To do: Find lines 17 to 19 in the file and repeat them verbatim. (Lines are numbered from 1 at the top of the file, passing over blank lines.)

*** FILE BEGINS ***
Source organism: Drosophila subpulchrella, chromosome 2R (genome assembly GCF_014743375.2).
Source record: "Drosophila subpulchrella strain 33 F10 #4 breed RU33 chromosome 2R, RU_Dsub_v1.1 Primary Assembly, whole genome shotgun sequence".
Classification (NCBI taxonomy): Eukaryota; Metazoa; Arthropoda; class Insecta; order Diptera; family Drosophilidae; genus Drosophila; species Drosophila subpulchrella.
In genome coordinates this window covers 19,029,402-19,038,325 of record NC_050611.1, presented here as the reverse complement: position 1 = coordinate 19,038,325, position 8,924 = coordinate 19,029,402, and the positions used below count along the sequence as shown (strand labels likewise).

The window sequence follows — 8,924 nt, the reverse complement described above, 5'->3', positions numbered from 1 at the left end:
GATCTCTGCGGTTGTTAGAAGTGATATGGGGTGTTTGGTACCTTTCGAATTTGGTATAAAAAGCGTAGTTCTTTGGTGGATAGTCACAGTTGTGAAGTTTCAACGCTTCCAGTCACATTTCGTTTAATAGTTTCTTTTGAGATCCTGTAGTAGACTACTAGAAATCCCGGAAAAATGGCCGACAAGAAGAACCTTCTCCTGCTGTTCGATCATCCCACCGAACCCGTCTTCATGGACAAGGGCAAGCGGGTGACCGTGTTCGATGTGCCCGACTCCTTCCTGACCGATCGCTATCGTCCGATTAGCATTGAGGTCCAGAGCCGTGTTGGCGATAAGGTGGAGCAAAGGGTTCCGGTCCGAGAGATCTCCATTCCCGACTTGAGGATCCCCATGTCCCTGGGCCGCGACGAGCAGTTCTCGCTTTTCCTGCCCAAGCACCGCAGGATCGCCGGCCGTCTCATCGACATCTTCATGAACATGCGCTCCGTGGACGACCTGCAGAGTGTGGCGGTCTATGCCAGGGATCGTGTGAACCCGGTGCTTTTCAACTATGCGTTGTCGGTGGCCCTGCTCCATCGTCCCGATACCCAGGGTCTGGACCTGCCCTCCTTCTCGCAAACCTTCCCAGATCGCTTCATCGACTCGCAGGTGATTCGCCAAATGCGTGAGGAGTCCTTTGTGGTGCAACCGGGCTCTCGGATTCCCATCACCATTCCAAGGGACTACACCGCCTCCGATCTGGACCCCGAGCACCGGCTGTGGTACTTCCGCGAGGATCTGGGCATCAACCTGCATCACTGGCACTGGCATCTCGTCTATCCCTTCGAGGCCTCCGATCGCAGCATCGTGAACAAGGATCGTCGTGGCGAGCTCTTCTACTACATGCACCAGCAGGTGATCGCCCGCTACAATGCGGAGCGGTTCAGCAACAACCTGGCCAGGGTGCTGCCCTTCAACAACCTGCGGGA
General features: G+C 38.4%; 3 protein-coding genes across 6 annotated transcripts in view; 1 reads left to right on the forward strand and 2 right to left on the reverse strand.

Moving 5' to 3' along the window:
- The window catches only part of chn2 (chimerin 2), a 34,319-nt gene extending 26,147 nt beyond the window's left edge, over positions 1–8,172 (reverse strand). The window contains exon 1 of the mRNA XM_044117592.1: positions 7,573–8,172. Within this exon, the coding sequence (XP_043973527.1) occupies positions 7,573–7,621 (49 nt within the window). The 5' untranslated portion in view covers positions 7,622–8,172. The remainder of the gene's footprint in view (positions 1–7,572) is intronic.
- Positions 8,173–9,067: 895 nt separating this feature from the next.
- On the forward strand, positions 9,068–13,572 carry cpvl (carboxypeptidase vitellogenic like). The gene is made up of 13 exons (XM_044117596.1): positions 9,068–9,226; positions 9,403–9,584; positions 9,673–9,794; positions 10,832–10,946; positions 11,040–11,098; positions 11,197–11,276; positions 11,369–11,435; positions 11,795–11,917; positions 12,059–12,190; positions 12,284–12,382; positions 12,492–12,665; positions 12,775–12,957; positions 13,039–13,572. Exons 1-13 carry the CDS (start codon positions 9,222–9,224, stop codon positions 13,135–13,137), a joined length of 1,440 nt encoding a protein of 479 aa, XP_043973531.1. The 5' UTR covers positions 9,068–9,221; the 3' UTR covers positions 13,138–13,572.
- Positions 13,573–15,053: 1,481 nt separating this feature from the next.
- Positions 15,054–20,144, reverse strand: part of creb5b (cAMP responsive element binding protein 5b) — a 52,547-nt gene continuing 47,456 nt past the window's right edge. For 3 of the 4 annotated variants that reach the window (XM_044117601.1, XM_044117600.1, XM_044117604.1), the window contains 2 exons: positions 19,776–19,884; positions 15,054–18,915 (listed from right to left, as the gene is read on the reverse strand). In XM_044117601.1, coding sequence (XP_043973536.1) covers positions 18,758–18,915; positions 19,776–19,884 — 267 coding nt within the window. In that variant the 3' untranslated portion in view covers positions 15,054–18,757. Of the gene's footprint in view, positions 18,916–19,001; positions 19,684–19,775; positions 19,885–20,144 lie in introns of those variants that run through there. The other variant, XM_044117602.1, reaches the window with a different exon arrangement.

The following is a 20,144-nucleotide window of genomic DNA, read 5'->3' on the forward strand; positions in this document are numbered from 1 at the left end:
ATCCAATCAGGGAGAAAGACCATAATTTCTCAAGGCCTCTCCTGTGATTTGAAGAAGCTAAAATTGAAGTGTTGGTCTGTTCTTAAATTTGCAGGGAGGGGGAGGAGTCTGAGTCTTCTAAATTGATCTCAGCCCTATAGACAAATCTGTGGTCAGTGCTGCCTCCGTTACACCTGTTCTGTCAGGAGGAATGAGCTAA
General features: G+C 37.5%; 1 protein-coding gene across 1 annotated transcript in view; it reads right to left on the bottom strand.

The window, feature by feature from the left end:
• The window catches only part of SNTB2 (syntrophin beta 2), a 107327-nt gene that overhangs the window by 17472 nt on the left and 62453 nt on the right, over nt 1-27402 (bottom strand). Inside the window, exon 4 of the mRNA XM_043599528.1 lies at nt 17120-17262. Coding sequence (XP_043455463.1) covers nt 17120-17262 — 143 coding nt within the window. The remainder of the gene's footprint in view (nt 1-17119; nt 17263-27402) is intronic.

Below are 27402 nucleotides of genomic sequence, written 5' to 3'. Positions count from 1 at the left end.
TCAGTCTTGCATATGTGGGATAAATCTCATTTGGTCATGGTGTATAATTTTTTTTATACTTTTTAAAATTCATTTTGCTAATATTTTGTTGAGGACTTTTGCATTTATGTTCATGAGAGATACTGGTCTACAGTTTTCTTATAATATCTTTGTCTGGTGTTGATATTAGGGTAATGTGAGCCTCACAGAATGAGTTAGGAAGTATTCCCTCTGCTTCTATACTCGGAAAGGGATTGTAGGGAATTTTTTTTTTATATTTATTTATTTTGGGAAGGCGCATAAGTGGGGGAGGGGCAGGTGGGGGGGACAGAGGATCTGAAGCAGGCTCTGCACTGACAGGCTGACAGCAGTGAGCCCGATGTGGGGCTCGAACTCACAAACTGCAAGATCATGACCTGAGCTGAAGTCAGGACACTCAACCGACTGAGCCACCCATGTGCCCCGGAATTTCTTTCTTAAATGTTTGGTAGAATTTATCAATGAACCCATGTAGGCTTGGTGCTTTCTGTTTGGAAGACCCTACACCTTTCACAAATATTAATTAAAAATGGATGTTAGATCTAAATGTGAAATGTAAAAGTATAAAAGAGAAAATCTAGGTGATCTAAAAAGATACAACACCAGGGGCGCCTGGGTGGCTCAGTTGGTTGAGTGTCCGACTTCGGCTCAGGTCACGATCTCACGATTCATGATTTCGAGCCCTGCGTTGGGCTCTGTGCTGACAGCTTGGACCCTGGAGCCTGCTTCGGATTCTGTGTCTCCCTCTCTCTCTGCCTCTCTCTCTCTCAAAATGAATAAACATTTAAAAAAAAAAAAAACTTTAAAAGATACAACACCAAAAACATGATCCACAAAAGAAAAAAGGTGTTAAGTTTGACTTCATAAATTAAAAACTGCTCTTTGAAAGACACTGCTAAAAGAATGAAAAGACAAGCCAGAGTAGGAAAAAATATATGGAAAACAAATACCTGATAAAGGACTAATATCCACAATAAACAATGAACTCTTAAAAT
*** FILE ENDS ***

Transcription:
The window, feature by feature from the left end:
• The window catches only part of SNTB2 (syntrophin beta 2), a 107327-nt gene that overhangs the window by 17472 nt on the left and 62453 nt on the right, over nt 1-27402 (bottom strand). Inside the window, exon 4 of the mRNA XM_043599528.1 lies at nt 17120-17262. Coding sequence (XP_043455463.1) covers nt 17120-17262 — 143 coding nt within the window. The remainder of the gene's footprint in view (nt 1-17119; nt 17263-27402) is intronic.

Below are 27402 nucleotides of genomic sequence, written 5' to 3'. Positions count from 1 at the left end.